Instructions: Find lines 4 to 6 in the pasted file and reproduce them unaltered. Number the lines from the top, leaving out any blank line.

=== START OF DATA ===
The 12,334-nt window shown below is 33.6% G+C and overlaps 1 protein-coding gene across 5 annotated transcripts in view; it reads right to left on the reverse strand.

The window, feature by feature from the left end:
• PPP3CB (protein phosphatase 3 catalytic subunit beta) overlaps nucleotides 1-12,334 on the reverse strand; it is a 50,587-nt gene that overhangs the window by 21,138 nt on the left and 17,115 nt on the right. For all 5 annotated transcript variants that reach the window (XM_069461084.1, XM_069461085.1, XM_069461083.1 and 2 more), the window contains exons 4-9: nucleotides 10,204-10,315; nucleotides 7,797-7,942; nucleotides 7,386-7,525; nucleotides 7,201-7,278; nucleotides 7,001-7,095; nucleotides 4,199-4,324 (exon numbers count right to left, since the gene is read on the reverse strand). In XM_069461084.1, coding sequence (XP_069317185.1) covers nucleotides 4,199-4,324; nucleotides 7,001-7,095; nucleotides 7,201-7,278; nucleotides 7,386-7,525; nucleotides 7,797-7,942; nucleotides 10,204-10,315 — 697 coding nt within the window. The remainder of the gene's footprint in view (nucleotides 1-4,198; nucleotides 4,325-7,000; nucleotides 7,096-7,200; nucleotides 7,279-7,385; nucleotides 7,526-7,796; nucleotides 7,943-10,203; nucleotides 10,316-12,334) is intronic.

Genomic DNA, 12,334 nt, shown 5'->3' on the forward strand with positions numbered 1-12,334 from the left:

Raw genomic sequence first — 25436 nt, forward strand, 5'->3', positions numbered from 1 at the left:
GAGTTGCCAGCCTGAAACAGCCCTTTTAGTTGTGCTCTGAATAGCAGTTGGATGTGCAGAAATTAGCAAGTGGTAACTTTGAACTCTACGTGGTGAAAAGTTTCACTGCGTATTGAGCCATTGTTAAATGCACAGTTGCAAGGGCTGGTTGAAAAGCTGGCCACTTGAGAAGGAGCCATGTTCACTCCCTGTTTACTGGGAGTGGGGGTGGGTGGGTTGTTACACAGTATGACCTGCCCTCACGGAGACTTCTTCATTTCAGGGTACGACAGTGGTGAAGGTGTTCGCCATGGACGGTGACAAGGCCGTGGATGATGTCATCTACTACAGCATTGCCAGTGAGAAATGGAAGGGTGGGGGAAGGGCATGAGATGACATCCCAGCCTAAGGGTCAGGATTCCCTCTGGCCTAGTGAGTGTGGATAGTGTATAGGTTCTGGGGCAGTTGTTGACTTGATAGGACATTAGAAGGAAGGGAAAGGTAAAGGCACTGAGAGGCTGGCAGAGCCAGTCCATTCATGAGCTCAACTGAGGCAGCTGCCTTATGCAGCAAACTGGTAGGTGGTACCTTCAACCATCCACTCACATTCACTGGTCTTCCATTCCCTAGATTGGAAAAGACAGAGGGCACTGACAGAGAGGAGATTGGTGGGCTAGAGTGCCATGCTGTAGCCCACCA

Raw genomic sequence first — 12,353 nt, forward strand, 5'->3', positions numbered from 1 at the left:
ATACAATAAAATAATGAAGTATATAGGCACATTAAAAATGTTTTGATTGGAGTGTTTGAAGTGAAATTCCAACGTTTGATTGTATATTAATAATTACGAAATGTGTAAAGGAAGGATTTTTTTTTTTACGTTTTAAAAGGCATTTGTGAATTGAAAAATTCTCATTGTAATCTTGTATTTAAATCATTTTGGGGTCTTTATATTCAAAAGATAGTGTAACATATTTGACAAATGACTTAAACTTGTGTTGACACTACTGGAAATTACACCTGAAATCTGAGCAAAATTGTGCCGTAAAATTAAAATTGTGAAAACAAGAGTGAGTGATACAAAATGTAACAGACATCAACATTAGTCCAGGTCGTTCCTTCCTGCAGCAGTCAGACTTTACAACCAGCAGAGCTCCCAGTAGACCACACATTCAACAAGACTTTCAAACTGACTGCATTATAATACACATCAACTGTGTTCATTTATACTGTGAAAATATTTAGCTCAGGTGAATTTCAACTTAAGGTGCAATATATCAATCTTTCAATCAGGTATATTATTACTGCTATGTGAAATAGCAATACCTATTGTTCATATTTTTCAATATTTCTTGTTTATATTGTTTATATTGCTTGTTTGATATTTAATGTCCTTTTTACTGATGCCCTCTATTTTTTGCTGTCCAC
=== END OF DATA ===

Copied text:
Genomic DNA, 12,334 nt, shown 5'->3' on the forward strand with positions numbered 1-12,334 from the left:

Raw genomic sequence first — 25436 nt, forward strand, 5'->3', positions numbered from 1 at the left:
GAGTTGCCAGCCTGAAACAGCCCTTTTAGTTGTGCTCTGAATAGCAGTTGGATGTGCAGAAATTAGCAAGTGGTAACTTTGAACTCTACGTGGTGAAAAGTTTCACTGCGTATTGAGCCATTGTTAAATGCACAGTTGCAAGGGCTGGTTGAAAAGCTGGCCACTTGAGAAGGAGCCATGTTCACTCCCTGTTTACTGGGAGTGGGGGTGGGTGGGTTGTTACACAGTATGACCTGCCCTCACGGAGACTTCTTCATTTCAGGGTACGACAGTGGTGAAGGTGTTCGCCATGGACGGTGACAAGGCCGTGGATGATGTCATCTACTACAGCATTGCCAGTGAGAAATGGAAGGGTGGGGGAAGGGCATGAGATGACATCCCAGCCTAAGGGTCAGGATTCCCTCTGGCCTAGTGAGTGTGGATAGTGTATAGGTTCTGGGGCAGTTGTTGACTTGATAGGACATTAGAAGGAAGGGAAAGGTAAAGGCACTGAGAGGCTGGCAGAGCCAGTCCATTCATGAGCTCAACTGAGGCAGCTGCCTTATGCAGCAAACTGGTAGGTGGTACCTTCAACCATCCACTCACATTCACTGGTCTTCCATTCCCTAGATTGGAAAAGACAGAGGGCACTGACAGAGAGGAGATTGGTGGGCTAGAGTGCCATGCTGTAGCCCACCA